I have a question about an extremely constrained situation, where lots of normal, reasonable courses of action are off the table. The basic question is: under what circumstances is lowering taxes the most ethical course of action?
Some details: taxes in Texas are extremely regressive, but the overall tax burden is low-ish. According to this, the bottom 20% pays 13% of their income in taxes, the middle 60% pays 9.7% of their income, and the top 20% only pays 3% of their income. The two main taxes are sales tax - 6.25% statewide - and local property taxes, both to the city and the school district. The total state-local tax burden is 8.6%, which is comparatively low - we rank 6th in the country, let alone comparisons with enlightened topless Europe.
Loosely speaking, locally, taxes have stayed flat and appraisals have increased dramatically. The median home value in 2015 was $189K and now it is $344K. (However, there is a state law that your appraisal for tax purposes can't increase more than 10% per year.)
On a $344K home, you're paying $1.133782 per $100 to the school board, $0.603/$100 to the city, and $0.3125/$100 to the county, so you're paying $7049.53 in property taxes per year. I can easily imagine that the kind of person who bought a $189K home in 2015 is very stressed out by having to pay $587.50 a month to the tax collector in 2023.
Next constraint: I want to only focus on city property taxes - that $172.86 portion of the $587 monthly payment. The school and county conversations aren't happening right now.
In addition, raising taxes on the wealthy is off the table, and lowering the sales tax is off the table. (There is a local 2% sales tax as well.)
So the question has to be: are we delivering enough benefit to justify this tax bill? How do you evaluate if a community member is getting enough value from the city to justify this tax bill?
If your government provides free health care or free education, you can compare it to how much it would cost if it were privatized. But how do you measure the value of what community members get from a local government? There's no model for privatized parks, roads, etc that would feel convincing to a random person.
In other words, there are a lot of people that I highly respect who are railing against taxes being super high, and I want to take it seriously. If I'm going to argue that they should shut up and pay their taxes, then I want to have a real argument why. Or conversely, if I'm going to sell out my beliefs about the patriotism of taxes, I want to have a well-reasoned argument about why.
Minivet writes: Federal judge, not a justice. But they both get lifetime tenure, which is the underlying issue here.
It reads like a combination of someone imperious and used to getting their way (so, a judge) even as their memory declines, and the more familiar story of the relative who has developed paranoia in close connection with their memory decline.
In a recent episode, Judge Newman indicated that she was not required to comply with a Court rule that requires a judge to circulate votes on opinions within 5 days of receiving a proposed opinion from the judge assigned the opinion. This rule was unanimously adopted by the Court (including Judge Newman) in March 2018. Judge Newman said that she did not have to comply with this rule because Chief Judge Markey told her she could take 30 days to vote. Chief Judge Markey has been dead for 17 years and has not been a member of the Court for 32 years.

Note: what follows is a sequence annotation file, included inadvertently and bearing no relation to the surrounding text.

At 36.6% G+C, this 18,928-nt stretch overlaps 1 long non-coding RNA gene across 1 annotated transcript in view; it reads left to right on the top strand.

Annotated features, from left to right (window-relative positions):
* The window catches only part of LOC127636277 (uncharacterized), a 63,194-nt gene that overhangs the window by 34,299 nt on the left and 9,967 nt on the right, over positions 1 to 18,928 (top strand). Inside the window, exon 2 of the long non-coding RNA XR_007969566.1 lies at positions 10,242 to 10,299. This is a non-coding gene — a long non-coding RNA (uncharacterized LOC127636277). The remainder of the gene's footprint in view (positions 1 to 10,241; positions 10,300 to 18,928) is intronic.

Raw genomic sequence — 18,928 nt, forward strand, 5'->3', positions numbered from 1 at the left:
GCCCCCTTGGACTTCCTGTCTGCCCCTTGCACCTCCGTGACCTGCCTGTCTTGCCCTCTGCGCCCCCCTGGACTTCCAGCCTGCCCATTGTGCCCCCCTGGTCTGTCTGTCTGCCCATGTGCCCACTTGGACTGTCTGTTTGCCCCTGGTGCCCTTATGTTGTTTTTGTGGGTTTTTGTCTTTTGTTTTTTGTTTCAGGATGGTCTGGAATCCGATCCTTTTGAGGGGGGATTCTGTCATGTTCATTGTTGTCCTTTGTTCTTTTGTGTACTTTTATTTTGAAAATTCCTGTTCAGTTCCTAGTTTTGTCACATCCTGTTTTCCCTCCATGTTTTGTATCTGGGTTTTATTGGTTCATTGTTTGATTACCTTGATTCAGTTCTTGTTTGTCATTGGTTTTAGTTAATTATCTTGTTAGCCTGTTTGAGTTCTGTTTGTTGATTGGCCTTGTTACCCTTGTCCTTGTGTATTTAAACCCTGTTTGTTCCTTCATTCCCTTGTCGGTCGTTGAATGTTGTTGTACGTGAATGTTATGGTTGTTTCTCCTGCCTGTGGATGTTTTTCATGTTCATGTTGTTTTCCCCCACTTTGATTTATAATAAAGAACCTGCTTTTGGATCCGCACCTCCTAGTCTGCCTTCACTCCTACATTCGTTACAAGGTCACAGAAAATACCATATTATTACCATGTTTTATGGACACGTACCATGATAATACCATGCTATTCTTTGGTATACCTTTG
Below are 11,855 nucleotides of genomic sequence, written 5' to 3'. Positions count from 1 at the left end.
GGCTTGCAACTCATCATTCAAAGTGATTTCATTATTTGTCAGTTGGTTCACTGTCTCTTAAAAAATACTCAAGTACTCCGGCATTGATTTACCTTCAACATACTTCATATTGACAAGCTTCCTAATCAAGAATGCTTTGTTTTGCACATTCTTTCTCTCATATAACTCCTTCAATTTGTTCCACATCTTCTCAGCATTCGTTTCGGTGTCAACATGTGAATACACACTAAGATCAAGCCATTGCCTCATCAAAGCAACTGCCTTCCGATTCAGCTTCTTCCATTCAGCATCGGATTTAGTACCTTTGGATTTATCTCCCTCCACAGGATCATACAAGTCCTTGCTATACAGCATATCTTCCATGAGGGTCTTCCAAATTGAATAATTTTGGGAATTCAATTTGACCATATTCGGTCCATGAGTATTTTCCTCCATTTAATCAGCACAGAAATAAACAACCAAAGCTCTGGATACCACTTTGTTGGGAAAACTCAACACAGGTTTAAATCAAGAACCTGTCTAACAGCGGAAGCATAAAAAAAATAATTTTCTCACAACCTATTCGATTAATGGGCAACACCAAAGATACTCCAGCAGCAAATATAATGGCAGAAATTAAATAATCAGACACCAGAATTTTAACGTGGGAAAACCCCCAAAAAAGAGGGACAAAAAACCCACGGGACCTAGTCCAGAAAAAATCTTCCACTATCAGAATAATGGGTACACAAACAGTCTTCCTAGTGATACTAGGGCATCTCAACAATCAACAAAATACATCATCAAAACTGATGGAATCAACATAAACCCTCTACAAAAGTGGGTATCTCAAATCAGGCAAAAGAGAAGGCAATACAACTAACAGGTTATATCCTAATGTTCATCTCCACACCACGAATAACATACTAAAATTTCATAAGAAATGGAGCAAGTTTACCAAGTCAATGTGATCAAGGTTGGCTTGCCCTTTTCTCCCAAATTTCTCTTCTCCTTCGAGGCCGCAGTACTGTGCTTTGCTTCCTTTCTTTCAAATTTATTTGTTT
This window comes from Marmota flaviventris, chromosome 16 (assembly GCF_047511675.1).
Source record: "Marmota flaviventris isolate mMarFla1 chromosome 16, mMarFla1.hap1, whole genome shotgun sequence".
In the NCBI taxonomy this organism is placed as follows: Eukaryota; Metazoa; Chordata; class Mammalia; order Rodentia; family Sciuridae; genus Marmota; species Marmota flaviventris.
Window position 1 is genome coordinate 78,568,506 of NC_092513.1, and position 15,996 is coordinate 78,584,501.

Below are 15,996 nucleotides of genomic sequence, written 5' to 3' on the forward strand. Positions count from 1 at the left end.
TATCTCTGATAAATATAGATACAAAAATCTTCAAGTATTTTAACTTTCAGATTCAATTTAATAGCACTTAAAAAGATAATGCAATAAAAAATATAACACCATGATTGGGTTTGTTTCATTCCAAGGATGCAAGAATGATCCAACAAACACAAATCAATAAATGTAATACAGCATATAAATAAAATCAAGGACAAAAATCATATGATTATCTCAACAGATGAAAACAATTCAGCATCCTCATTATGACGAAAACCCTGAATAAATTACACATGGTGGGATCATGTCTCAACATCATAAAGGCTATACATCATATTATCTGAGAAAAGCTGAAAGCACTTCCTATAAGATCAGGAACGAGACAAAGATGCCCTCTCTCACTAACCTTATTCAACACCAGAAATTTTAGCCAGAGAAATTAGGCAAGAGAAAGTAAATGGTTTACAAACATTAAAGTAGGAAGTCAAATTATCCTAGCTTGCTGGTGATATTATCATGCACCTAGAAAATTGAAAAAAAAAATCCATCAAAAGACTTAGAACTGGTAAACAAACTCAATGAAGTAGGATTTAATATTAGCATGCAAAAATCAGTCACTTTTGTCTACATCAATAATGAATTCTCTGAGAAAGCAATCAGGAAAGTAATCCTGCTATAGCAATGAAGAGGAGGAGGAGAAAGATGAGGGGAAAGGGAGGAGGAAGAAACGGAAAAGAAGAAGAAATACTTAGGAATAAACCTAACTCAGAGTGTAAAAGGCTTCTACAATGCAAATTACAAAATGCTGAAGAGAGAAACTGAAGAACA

Judge Newman has become convinced that, when her judicial assistant's computer was moved out of her chambers along with him, files from her chambers were moved along with it. Multiple staff members from the IT Department and the Clerk's Office have explained to her over and over again that all chambers information was stored on her chambers shared network drive, not the hard drive on that computer; that the hard drive on that computer had specifically been checked multiple times and contained none of her chambers information; and that IT could help her locate whatever information she needs. Judge Newman, however, either was unable to understand or refused to accept these explanations.
Rather than dispute the specific evidence provided by staff members, Judge Newman insists that none of it indicates any cause for concern and that short of "obvious red lines such as criminal activity or sexual harassment," she is "free to run her chambers as she sees fit"--even if it takes a toll on the health of employees. ... Where an alternative work arrangement was created specifically for the benefit of an employee who had raised concerns about abuse and retaliation by Judge Newman, it is especially inappropriate for Judge Newman to then threaten to fire the employee (and tell others that she would have him arrested and removed from the building) unless he ignores the alternative work arrangement.
In this decision, a panel of judges has suspended Judge Newman from "hearing cases" for the next year, renewable, for the specific misconduct of refusing a longer neurological exam. But I don't know if that means all her cases will be reassigned, or if she will still work on cases for which all hearings are complete. Not many; it also discusses at length her outlier-low productivity. But rather concerning how bad it was allowed to get while she continued to work and rule.